The theme for International Women’s Day 2018 is #PressforProgress. So today is a good day to look at women in dentistry and their changing roles.
Who does what?
This question has to be asked: Who buys the toothpaste in your household?
In my house, about 95% of the time it’s me, a woman, that drops the toothpaste into the shopping trolley. And how am I different to my grandmother? I’ve earned the money to pay for it too! In the UK, the number of women in the workforce working, earning and forging careers is at an all-time high.
How is the role of women in dentistry changing?
Dentistry has come a long way in the last century. Treatments are now so much more sophisticated, with the emphasis on care and aesthetics, rather than pain management and tooth pulling. And there is a change in the role of women too.
Between 2007 and 2015, the number of women registered as dentists increased by 44.2%. This does mean that the percentage of women dentists is higher in the younger age brackets. An interesting statistic is that about 75% of dentists over the age of 55 are male.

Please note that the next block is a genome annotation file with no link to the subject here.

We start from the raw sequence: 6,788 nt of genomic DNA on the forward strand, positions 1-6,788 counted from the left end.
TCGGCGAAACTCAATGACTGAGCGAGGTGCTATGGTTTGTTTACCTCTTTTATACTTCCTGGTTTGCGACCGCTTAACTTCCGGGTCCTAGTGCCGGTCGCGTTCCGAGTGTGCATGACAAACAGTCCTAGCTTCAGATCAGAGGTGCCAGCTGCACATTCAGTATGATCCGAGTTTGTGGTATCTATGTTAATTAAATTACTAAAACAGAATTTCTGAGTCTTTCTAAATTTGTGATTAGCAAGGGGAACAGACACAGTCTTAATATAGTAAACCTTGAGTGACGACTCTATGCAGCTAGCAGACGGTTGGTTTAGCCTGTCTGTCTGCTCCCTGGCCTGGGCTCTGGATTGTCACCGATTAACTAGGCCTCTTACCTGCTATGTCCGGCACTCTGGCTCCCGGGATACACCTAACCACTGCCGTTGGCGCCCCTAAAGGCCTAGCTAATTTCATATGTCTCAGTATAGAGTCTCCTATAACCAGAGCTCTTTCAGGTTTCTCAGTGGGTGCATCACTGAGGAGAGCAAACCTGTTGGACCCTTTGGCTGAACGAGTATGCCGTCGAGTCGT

Who was the first female UK dentist?
Although women would have played an important role at home, helping family members deal with toothache, the first registered female dentist was Lilian Lindsay. She qualified in 1895 but had to study in Edinburgh because no English University would accept her.
How can we help press for progress?
Around young people it’s important to challenge stereo-types. Professor Julia Higgins of the Institute of Physics writes: “It is astonishing that, in 2018, girls still grow up being treated very differently from boys through entrenched stereotyping and unconscious biases…. We all have a role to play – government, educators, industry, parents and citizens – in tackling the barriers that girls face.” Women make great engineers, programmers, and dentists! We need to be careful not to limit expectations.